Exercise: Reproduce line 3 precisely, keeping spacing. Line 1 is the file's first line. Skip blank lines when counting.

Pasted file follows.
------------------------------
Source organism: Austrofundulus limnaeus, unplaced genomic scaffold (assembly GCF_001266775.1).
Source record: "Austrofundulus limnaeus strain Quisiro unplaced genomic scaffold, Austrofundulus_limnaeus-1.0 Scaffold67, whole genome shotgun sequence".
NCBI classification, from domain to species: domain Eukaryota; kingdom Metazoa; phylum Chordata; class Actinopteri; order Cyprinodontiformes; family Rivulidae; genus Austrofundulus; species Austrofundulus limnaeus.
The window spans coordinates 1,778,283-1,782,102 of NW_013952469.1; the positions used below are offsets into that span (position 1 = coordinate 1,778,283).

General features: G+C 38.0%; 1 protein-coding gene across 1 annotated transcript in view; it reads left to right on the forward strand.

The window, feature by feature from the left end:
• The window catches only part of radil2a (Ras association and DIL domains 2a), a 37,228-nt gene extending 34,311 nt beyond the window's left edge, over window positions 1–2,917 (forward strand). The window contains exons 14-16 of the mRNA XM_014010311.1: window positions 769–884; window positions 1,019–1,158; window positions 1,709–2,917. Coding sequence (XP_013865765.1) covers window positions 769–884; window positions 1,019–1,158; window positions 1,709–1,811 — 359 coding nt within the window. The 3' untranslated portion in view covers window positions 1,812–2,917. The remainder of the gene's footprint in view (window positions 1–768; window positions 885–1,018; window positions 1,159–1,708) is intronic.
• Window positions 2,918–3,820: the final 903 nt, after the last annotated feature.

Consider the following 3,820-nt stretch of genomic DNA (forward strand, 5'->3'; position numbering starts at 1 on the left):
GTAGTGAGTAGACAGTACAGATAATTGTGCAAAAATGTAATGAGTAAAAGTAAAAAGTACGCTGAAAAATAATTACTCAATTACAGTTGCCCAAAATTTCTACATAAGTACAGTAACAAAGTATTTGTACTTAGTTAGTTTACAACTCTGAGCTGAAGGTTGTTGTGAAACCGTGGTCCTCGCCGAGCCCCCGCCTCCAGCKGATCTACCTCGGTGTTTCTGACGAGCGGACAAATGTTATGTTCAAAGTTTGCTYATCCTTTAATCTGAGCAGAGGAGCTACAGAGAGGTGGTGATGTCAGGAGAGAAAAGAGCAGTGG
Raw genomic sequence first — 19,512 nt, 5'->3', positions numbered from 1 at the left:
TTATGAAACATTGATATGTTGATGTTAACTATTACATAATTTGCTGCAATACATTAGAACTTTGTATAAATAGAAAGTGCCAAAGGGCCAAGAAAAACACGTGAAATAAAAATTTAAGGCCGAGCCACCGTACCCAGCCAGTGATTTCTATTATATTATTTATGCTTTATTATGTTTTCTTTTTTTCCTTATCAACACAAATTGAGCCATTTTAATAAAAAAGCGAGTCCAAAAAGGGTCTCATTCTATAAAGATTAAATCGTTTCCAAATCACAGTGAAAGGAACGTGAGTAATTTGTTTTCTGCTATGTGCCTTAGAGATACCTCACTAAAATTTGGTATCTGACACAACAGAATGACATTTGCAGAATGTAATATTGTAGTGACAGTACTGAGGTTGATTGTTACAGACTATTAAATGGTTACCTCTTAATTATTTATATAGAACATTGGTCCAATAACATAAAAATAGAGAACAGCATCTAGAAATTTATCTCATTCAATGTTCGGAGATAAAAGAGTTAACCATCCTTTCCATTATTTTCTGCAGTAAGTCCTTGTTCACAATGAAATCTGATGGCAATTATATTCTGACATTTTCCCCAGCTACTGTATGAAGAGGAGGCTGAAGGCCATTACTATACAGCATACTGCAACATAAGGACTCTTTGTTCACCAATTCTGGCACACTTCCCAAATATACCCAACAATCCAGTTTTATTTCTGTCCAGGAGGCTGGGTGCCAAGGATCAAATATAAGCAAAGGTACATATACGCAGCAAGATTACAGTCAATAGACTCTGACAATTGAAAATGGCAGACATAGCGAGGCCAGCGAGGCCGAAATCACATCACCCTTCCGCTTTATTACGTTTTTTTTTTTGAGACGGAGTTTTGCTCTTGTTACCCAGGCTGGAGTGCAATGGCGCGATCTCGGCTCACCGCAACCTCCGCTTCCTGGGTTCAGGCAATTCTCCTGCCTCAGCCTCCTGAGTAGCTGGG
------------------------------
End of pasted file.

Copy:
NCBI classification, from domain to species: domain Eukaryota; kingdom Metazoa; phylum Chordata; class Actinopteri; order Cyprinodontiformes; family Rivulidae; genus Austrofundulus; species Austrofundulus limnaeus.